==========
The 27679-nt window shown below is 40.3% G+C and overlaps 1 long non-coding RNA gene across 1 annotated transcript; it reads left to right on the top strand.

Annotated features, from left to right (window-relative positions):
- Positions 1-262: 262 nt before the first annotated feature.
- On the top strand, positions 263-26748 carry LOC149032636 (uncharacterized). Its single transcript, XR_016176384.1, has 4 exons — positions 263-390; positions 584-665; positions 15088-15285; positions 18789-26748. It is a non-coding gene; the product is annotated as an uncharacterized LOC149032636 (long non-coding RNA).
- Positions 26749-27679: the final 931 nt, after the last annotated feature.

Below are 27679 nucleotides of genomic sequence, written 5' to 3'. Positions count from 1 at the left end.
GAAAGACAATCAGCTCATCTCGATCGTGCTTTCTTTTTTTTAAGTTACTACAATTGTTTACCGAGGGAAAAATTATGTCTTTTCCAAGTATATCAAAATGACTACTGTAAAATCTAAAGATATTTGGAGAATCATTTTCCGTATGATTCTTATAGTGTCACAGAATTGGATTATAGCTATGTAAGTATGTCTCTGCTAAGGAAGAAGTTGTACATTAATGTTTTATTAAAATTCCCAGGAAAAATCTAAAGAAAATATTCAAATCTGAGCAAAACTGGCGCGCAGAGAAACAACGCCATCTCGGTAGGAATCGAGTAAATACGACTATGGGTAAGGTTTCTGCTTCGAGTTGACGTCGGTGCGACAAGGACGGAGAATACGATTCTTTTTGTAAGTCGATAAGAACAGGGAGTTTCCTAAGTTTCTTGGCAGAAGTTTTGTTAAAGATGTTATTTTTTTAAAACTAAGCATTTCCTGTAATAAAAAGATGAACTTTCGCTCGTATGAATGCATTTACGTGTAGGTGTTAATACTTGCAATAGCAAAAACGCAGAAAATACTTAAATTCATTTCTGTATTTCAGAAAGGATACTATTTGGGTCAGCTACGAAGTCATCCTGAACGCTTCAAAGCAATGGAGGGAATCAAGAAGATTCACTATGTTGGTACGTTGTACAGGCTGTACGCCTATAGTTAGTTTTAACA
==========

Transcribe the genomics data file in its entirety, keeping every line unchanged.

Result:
The 27679-nt window shown below is 40.3% G+C and overlaps 1 long non-coding RNA gene across 1 annotated transcript; it reads left to right on the top strand.

Annotated features, from left to right (window-relative positions):
- Positions 1-262: 262 nt before the first annotated feature.
- On the top strand, positions 263-26748 carry LOC149032636 (uncharacterized). Its single transcript, XR_016176384.1, has 4 exons — positions 263-390; positions 584-665; positions 15088-15285; positions 18789-26748. It is a non-coding gene; the product is annotated as an uncharacterized LOC149032636 (long non-coding RNA).
- Positions 26749-27679: the final 931 nt, after the last annotated feature.

Below are 27679 nucleotides of genomic sequence, written 5' to 3'. Positions count from 1 at the left end.
GAAAGACAATCAGCTCATCTCGATCGTGCTTTCTTTTTTTTAAGTTACTACAATTGTTTACCGAGGGAAAAATTATGTCTTTTCCAAGTATATCAAAATGACTACTGTAAAATCTAAAGATATTTGGAGAATCATTTTCCGTATGATTCTTATAGTGTCACAGAATTGGATTATAGCTATGTAAGTATGTCTCTGCTAAGGAAGAAGTTGTACATTAATGTTTTATTAAAATTCCCAGGAAAAATCTAAAGAAAATATTCAAATCTGAGCAAAACTGGCGCGCAGAGAAACAACGCCATCTCGGTAGGAATCGAGTAAATACGACTATGGGTAAGGTTTCTGCTTCGAGTTGACGTCGGTGCGACAAGGACGGAGAATACGATTCTTTTTGTAAGTCGATAAGAACAGGGAGTTTCCTAAGTTTCTTGGCAGAAGTTTTGTTAAAGATGTTATTTTTTTAAAACTAAGCATTTCCTGTAATAAAAAGATGAACTTTCGCTCGTATGAATGCATTTACGTGTAGGTGTTAATACTTGCAATAGCAAAAACGCAGAAAATACTTAAATTCATTTCTGTATTTCAGAAAGGATACTATTTGGGTCAGCTACGAAGTCATCCTGAACGCTTCAAAGCAATGGAGGGAATCAAGAAGATTCACTATGTTGGTACGTTGTACAGGCTGTACGCCTATAGTTAGTTTTAACA